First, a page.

I think it's past time to get out, but without any funding. Until President Barack Obama is willing to stand up to some of these foreign leaders (and I use the term very loosely) the United States will never be in a position to be the world power we once were.
Dawn McCormack, New Port Richey
Miami answers: Baloney | April 17
Go to the source
The reprint of Andres Viglucci's article from the Miami Herald omitted the section of the original where a Cuban exile (Max Lesnick) is interviewed and gives specific locations in Havana that sold and were known throughout the Cuban capital for making genuine "Cuban" sandwiches.
This reference makes it clear that the sandwich originated in Havana. Exiles and immigrants in Key West, Tampa and Miami have morphed it into their own.
In typical Miami excess, the Cuban has grown into a gigantic, meat-laden sandwich that most people cannot finish. In Tampa, salami and other items are added as well.
While I personally prefer the Miami version, no one has mentioned the DNA that links all of this back to Havana. The medianoche sandwich, which as real aficionados know is a Cuban on the softer egg bread, is truly my favorite.
Eduardo Busquet, Tampa
Enjoy them all
I would like to good-naturedly put forward an alternative theory on the origin of the Cuban sandwich.
I spent most of my childhood and teen years (1974-83) in Key West and have gone back many times. Whether it was the store owned by the Five Brothers on Fleming, the laundromat on White Street, Uncle Garlin's on Flagler Avenue, or Jon's Grocery on First Street — the list goes on — there was never, ever, a slice of salami on a Cuban sandwich (we called them Cuban mixes).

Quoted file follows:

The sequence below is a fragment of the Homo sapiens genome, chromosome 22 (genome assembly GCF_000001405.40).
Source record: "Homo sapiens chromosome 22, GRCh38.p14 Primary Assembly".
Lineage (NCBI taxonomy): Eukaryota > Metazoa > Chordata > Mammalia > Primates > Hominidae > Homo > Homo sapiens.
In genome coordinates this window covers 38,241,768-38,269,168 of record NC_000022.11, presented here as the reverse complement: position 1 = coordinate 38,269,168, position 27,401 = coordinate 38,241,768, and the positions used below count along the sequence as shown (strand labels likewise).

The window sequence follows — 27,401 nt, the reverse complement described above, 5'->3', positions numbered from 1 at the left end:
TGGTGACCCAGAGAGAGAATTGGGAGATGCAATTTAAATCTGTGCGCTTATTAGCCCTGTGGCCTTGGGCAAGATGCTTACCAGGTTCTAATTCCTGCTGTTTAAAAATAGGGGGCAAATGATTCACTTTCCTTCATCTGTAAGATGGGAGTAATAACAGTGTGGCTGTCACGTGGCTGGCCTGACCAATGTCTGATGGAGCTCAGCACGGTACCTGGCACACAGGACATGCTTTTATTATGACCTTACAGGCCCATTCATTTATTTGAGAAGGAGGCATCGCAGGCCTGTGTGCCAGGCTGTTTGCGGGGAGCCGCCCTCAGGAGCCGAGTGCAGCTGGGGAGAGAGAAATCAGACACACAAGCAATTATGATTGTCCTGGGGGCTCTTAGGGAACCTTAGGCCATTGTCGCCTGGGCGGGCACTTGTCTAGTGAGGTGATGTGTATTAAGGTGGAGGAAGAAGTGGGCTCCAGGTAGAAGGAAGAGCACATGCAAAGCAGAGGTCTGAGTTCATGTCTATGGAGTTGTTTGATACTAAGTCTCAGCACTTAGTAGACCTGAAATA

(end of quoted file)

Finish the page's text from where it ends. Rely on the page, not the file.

I went to school with Cubans who had deep roots on the Rock — going back more than a century to the very same Cuban cigar factories that Mr. Ybor founded prior to the one he started in Tampa. Others were people who fled from Batista, Castro, and on the Mariel boatlifts. Each had their favorite place — the debate there was pressed or cold — but no salami.
As a history teacher, I would caution (with tongue in cheek) the Times from hitting Miami too hard about its lack of city status in the 1880s. Tampa was barely a village at the time and Key West was a thriving pirate town long before any of them.
Tampa can have its "Cuban," but as for making an official Florida Cuban sandwich, let's allow each community to claim its own and make no one a second-stringer.
Tom Chapman, Brandon
People, think before you ink | April 18, commentary
I respect Simon Doonan's right to his opinion, and I would hope that he would do me the same courtesy. First, I am a middle-aged lady, not a "chick," "swinger," "old broad" or "old hag."
I am a legal professional, not a member of some "sick and twisted cult." All 14 of my tattoos — except one — are hidden from view of the public. This is because these are my tattoos. Not for everyone else. When I go to the beach, you can see all of them (almost).
This is not some mindless "trend." These involved a lot of thought and preparation. Every tattoo that I have is for a reason, and actually means something to me. They are all tasteful, beautiful artwork. They will not look like a squashed squirrel. Furthermore, I know a whole lot of American veterans who would be quite offended at Doonan's suggestion that people with tattoos are "scary outsider rebel carny outlaw sociopaths."
I view Doonan as a narrow-minded bigot who — while appreciating tap dancing and accordion playing — does not know how to appreciate true art. I work extremely hard, go to school full time, take care of an elderly parent, two rescued dogs, and have a very happy 34-year marriage to a man I truly love (who also has a lot of tattoos). We each appreciate the other's artwork. I do not consider myself freaky. If you do, then that's your problem.
Rebecca D. Terrill, Zephyrhills
I agree with Simon Doonan that some things are better off without ink on them. This would include the page on which his article was written.
Doug Baska, Dade City